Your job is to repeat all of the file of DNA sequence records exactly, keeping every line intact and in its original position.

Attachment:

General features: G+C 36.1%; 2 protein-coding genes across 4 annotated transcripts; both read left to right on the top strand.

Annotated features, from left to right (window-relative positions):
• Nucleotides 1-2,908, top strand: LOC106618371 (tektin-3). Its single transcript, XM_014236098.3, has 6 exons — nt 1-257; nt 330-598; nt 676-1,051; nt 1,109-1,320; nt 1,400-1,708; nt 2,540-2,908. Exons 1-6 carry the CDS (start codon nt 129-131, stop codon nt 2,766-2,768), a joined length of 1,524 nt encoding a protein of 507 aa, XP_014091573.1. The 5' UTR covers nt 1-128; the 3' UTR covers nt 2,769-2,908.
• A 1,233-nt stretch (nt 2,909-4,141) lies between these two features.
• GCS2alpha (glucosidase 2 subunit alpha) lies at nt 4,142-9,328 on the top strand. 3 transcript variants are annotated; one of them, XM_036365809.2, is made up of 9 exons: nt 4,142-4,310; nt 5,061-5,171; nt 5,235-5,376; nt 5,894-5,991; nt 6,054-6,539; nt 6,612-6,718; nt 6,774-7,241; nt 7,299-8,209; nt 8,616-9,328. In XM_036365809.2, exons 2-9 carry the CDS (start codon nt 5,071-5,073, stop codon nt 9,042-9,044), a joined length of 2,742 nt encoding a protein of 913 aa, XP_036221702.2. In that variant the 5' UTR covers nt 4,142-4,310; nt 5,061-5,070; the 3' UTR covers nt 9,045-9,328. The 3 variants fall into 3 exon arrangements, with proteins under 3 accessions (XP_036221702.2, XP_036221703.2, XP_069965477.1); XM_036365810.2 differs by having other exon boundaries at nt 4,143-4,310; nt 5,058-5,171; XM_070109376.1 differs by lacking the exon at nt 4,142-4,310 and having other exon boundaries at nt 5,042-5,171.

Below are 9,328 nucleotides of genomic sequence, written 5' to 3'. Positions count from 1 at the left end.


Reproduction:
General features: G+C 36.1%; 2 protein-coding genes across 4 annotated transcripts; both read left to right on the top strand.

Annotated features, from left to right (window-relative positions):
• Nucleotides 1-2,908, top strand: LOC106618371 (tektin-3). Its single transcript, XM_014236098.3, has 6 exons — nt 1-257; nt 330-598; nt 676-1,051; nt 1,109-1,320; nt 1,400-1,708; nt 2,540-2,908. Exons 1-6 carry the CDS (start codon nt 129-131, stop codon nt 2,766-2,768), a joined length of 1,524 nt encoding a protein of 507 aa, XP_014091573.1. The 5' UTR covers nt 1-128; the 3' UTR covers nt 2,769-2,908.
• A 1,233-nt stretch (nt 2,909-4,141) lies between these two features.
• GCS2alpha (glucosidase 2 subunit alpha) lies at nt 4,142-9,328 on the top strand. 3 transcript variants are annotated; one of them, XM_036365809.2, is made up of 9 exons: nt 4,142-4,310; nt 5,061-5,171; nt 5,235-5,376; nt 5,894-5,991; nt 6,054-6,539; nt 6,612-6,718; nt 6,774-7,241; nt 7,299-8,209; nt 8,616-9,328. In XM_036365809.2, exons 2-9 carry the CDS (start codon nt 5,071-5,073, stop codon nt 9,042-9,044), a joined length of 2,742 nt encoding a protein of 913 aa, XP_036221702.2. In that variant the 5' UTR covers nt 4,142-4,310; nt 5,061-5,070; the 3' UTR covers nt 9,045-9,328. The 3 variants fall into 3 exon arrangements, with proteins under 3 accessions (XP_036221702.2, XP_036221703.2, XP_069965477.1); XM_036365810.2 differs by having other exon boundaries at nt 4,143-4,310; nt 5,058-5,171; XM_070109376.1 differs by lacking the exon at nt 4,142-4,310 and having other exon boundaries at nt 5,042-5,171.

Below are 9,328 nucleotides of genomic sequence, written 5' to 3'. Positions count from 1 at the left end.